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Francois Normandin

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Francois Normandin last won the day on July 16 2018

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About Francois Normandin

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    Son of Scotland
  • Birthday 02/26/1975

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    Montreal, Canada
  • Interests
    LabVIEW (!!!), Astrophysics, Science-Fiction, Kilts.

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    LabVIEW 2017
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  1. Francois Normandin

    Frequency estimation

    If you need to track frequency in a noisy realtime environment, I've seen Kalman-based filtering being used. Unfortunately, I don't have an implementation example to provide. NI has this discrete filter in the Control Design and Simulation toolkit... which does not come cheap.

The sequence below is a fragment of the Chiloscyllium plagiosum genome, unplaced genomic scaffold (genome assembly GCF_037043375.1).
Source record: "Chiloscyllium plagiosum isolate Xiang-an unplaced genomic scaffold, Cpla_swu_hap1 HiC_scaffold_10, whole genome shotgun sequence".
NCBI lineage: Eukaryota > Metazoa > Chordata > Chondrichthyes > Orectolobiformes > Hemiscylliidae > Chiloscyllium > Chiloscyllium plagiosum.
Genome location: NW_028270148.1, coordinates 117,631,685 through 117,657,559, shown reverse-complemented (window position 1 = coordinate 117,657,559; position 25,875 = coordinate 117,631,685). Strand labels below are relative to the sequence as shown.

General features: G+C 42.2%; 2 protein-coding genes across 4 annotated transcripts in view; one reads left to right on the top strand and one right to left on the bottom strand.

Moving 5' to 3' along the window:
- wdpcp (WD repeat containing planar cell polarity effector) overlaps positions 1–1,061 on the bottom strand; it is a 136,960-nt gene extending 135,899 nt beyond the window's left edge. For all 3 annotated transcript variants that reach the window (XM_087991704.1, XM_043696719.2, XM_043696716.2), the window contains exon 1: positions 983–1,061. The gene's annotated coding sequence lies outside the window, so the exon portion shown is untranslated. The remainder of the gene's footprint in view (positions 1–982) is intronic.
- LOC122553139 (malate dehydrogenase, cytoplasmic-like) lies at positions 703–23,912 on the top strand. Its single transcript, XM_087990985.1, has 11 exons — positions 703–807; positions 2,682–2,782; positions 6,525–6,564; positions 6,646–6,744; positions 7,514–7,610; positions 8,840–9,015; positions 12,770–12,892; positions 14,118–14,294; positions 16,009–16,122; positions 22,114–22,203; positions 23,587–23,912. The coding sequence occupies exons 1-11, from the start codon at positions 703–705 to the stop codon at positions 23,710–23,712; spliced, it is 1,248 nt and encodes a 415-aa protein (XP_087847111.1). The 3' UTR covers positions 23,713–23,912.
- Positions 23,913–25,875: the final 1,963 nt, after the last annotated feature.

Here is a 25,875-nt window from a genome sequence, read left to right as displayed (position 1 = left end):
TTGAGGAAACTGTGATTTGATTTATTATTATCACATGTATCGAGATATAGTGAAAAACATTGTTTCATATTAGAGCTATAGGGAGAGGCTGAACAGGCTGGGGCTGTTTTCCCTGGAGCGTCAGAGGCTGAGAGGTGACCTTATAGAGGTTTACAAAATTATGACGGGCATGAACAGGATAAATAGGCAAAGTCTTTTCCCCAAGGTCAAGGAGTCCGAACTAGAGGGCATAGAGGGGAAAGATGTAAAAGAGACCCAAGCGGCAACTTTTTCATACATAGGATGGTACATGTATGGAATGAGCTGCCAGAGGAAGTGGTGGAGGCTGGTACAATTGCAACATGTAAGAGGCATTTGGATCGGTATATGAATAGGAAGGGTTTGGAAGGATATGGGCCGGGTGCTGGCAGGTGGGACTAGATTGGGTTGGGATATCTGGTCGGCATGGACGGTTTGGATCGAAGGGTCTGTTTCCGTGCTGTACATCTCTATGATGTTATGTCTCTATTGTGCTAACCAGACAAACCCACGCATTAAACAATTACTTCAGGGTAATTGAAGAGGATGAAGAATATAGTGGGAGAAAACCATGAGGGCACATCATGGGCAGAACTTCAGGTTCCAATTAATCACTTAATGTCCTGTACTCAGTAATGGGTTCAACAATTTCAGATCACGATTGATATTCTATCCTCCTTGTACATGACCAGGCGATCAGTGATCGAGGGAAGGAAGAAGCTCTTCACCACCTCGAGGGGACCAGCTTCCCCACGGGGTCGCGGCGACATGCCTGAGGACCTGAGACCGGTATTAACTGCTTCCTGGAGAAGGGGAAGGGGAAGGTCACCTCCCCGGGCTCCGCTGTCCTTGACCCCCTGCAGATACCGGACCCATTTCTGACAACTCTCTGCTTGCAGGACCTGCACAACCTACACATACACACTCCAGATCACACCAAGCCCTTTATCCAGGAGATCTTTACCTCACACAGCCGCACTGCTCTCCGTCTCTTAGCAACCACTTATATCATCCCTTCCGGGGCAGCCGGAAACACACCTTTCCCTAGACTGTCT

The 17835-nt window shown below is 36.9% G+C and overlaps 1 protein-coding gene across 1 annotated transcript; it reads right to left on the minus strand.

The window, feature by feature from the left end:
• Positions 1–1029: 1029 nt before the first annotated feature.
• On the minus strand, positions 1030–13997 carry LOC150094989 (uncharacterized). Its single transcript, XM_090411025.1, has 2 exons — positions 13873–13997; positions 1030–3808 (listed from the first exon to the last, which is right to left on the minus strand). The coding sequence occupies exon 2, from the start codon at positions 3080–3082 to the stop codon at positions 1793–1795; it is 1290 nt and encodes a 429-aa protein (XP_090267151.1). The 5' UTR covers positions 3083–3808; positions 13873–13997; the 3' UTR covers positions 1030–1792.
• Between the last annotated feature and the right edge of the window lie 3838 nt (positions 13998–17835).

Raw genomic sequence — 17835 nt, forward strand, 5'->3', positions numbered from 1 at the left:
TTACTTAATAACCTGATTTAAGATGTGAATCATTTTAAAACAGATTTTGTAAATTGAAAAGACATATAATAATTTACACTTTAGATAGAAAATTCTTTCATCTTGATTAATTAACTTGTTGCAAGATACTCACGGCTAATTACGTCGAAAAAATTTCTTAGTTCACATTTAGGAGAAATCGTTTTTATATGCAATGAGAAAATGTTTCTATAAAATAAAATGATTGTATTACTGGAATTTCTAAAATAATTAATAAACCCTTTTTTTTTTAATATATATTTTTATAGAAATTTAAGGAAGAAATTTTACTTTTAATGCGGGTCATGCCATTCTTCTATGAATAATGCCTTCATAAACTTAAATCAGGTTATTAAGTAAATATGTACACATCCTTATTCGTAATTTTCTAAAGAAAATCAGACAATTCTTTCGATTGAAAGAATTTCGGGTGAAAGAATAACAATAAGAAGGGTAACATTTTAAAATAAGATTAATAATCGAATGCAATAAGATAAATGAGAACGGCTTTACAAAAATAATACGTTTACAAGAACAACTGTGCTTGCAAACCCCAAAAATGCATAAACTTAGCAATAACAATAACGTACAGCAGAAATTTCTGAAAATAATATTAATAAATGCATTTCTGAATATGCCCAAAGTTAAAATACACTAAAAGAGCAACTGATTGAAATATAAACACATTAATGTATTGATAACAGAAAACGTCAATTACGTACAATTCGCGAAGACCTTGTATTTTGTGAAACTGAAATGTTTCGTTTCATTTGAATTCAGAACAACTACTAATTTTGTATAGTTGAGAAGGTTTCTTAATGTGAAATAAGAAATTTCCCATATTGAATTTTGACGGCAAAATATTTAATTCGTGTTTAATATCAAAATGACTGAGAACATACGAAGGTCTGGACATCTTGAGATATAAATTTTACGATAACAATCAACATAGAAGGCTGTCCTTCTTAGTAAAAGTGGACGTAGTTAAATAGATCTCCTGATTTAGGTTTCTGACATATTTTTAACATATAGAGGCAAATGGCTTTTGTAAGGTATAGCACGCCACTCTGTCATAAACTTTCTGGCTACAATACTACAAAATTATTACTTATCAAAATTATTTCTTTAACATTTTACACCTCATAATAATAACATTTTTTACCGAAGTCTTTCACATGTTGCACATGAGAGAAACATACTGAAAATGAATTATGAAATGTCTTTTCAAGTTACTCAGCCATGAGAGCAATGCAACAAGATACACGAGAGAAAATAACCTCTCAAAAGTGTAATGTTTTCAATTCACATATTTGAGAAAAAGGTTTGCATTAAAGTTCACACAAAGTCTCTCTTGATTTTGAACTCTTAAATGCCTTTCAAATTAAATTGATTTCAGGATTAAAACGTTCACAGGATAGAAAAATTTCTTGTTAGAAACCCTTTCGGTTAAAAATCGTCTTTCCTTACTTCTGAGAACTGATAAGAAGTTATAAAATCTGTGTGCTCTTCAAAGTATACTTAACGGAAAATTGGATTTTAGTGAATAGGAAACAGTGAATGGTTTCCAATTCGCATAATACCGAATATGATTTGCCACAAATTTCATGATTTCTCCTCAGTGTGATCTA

2. Francois Normandin

    SHA-1, SHA-2 hash, HMAC and AES function

    It's been moved to another website: http://vfpsoft.com/aes/aes_home.html
  3. The Message Enqueuer instance is created within Actor.vi and encapsulates the receiving queue of the actor. The Actor launcher does not expose any way to specify a more specific type of message enqueuer, so I'm afraid that even though you wish to extend this class, it is impossible to instantiate it with your child type. The reason the Message Enqueuer does not let you access its private data is that it is specifically meant as a wrapper to prevent anyone from accessing the Priority Queue class. I assume the intent is to make sure you cannot mess with the message delivery principles such as rerouting messages before they arrive at the Actor Core. If it were allowed, it could cause thread safety problems, security issues (possible hacking target) or mess with the #1 feature of actors: trust that messages are processed by the core in the order the messages were enqueued.